The grant money helps, but, as DeFrates point out, it doesn’t address the chronic problems of under-funding and under-staffing that make endless backlog inevitable. “It’s so glaringly obvious that it’s a huge problem,” she said, “and I don’t understand how it got to be such a problem. Why did the lab get to a point that it needed to be shut down to begin with? Why have the corrective measures been so conservative? Why are we not addressing appropriate resources to ensure that the 10th largest city in the United States has an adequately funded DNA lab? It’s embarrassing, it’s weird, and it doesn’t make any sense.”
As further evidence, she points to the preliminary budgeting process: “The reason I know it was not a priority was that in [the police department’s] original request, they asked for two additional staff people [even after an audit that recommended more].” In budgeting process between the city manager and the department, she noted, even those two were “zeroed out.”
Council Member Greg Casar stepped up shortly thereafter, she said. Casar and his staff worked directly with the department to “determine what it would take to make a meaningful dent in the backlog, how many staff it would take and what that would look like.” That process, she said, is what led to two amendments Casar is currently proposing to the city budget:
- PS1.07, which would provide $500,000 for the outsourcing of 500 sexual assault kits
- PS1.04, which would provide $1.4 million for seven analysts and one supervisor for the DNA lab.
What you can do to help
Since the city is currently in the budgeting process, those items will likely be part of this week’s City Council work sessions, and there will be time allotted during the public hearing section of this week’s regular council meeting on Thursday, Sept. 1, starting at 4pm, for the public’s opinion to be heard. Both DeFrates and the SAFE alliance (Stop Abuse for Everyone, of which SafePlace is a part) are urging people to mobilize around asking other council members to support Casar’s amendments, starting immediately, in the following ways:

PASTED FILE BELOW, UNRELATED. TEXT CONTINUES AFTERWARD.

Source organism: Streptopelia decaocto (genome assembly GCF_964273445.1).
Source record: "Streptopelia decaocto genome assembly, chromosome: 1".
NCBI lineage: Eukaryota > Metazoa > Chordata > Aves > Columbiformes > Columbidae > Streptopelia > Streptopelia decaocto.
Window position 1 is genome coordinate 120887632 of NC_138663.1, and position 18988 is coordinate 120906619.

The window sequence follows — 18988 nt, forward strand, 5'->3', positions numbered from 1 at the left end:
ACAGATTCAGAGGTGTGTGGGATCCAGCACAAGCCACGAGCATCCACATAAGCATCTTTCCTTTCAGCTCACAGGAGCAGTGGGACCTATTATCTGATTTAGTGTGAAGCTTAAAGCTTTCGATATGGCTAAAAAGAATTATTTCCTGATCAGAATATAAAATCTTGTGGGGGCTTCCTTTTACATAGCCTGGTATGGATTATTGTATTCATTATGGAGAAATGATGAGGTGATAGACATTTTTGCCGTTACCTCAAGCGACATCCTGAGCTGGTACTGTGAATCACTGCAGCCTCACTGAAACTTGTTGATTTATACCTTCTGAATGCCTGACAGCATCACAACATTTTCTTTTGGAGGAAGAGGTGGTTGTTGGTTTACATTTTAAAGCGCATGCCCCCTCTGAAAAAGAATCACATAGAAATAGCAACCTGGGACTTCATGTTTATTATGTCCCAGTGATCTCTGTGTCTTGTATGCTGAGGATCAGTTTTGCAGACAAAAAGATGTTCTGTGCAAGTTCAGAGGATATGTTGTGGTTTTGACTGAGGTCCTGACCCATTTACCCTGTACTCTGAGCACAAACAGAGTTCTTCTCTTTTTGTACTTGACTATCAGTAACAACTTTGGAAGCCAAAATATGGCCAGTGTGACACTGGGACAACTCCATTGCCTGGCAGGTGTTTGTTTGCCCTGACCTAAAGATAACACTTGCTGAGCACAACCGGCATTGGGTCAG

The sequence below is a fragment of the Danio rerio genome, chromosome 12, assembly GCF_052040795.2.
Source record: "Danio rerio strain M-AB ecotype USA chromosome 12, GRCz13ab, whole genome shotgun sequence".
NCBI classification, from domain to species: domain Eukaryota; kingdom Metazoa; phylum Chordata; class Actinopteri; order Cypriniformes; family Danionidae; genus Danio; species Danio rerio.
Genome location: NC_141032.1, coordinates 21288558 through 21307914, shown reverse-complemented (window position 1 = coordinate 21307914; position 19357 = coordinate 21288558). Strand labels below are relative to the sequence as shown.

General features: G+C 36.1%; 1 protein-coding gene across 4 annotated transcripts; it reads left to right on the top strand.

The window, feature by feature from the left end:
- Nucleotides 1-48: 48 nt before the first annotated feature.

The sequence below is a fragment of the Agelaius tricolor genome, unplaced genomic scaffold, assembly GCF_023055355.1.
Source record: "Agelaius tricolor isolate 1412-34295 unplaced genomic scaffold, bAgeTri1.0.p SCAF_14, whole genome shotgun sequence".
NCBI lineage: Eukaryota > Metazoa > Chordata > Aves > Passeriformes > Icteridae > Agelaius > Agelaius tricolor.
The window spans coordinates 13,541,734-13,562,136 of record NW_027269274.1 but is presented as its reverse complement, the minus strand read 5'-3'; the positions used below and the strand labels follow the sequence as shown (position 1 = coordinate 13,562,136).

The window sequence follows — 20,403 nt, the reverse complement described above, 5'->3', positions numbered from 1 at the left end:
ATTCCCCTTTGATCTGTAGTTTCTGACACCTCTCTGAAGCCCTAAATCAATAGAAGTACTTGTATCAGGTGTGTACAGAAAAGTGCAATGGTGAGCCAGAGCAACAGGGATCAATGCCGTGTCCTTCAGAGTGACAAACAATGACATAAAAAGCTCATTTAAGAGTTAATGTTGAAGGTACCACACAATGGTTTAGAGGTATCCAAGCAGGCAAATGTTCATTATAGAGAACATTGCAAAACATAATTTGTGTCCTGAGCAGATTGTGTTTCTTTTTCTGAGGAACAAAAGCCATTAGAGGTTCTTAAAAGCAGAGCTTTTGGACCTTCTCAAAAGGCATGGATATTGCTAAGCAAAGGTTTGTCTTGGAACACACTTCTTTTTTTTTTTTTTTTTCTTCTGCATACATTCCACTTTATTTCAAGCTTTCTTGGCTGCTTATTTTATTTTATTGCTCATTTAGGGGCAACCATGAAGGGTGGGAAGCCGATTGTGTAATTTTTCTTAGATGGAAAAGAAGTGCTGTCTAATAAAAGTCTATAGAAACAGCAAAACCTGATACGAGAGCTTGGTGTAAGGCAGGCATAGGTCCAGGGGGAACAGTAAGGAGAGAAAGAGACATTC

Sign up now to speak at the City Council meeting on Thursday. Sign up can be completed by phone (512-974-2210), in person at the Office of the City Clerk, Suite 1120, City Hall, 301 W. 2nd Street, or by email. Then attend the September 1 City Council meeting at Austin City Hall. If you don’t want to speak, sign in, note your support for Casar’s amendments, and donate your allotted time to another speaker from the SAFE Alliance — you do need to stay until you are called in order for that speaker to get your allotted time.
Contact council members—particularly the one who represents your district—by end of day August 31, and ask them to support Casar’s budget amendment proposals. SAFE has sample letters/emails, scripts for speaking in person or on the phone, and a way to look up and how to contact your council member here.
In the meantime, it’s important to remember that a well-functioning DNA lab is vital to our civic health. “From our perspective,” explains DeFrates, “it’s to provide survivors of sexual assault justice, but from a defense attorney’s perspective it could be that their client could be exonerated. We all win when evidence is sound and reliable.”
And it’s just the right thing to do, she adds: “We ask a lot of survivors: talk to this reporter, testify at this hearing, share your story, end the stigma, etc. It’s time for us as a community to fulfill our end of the bargain as well.”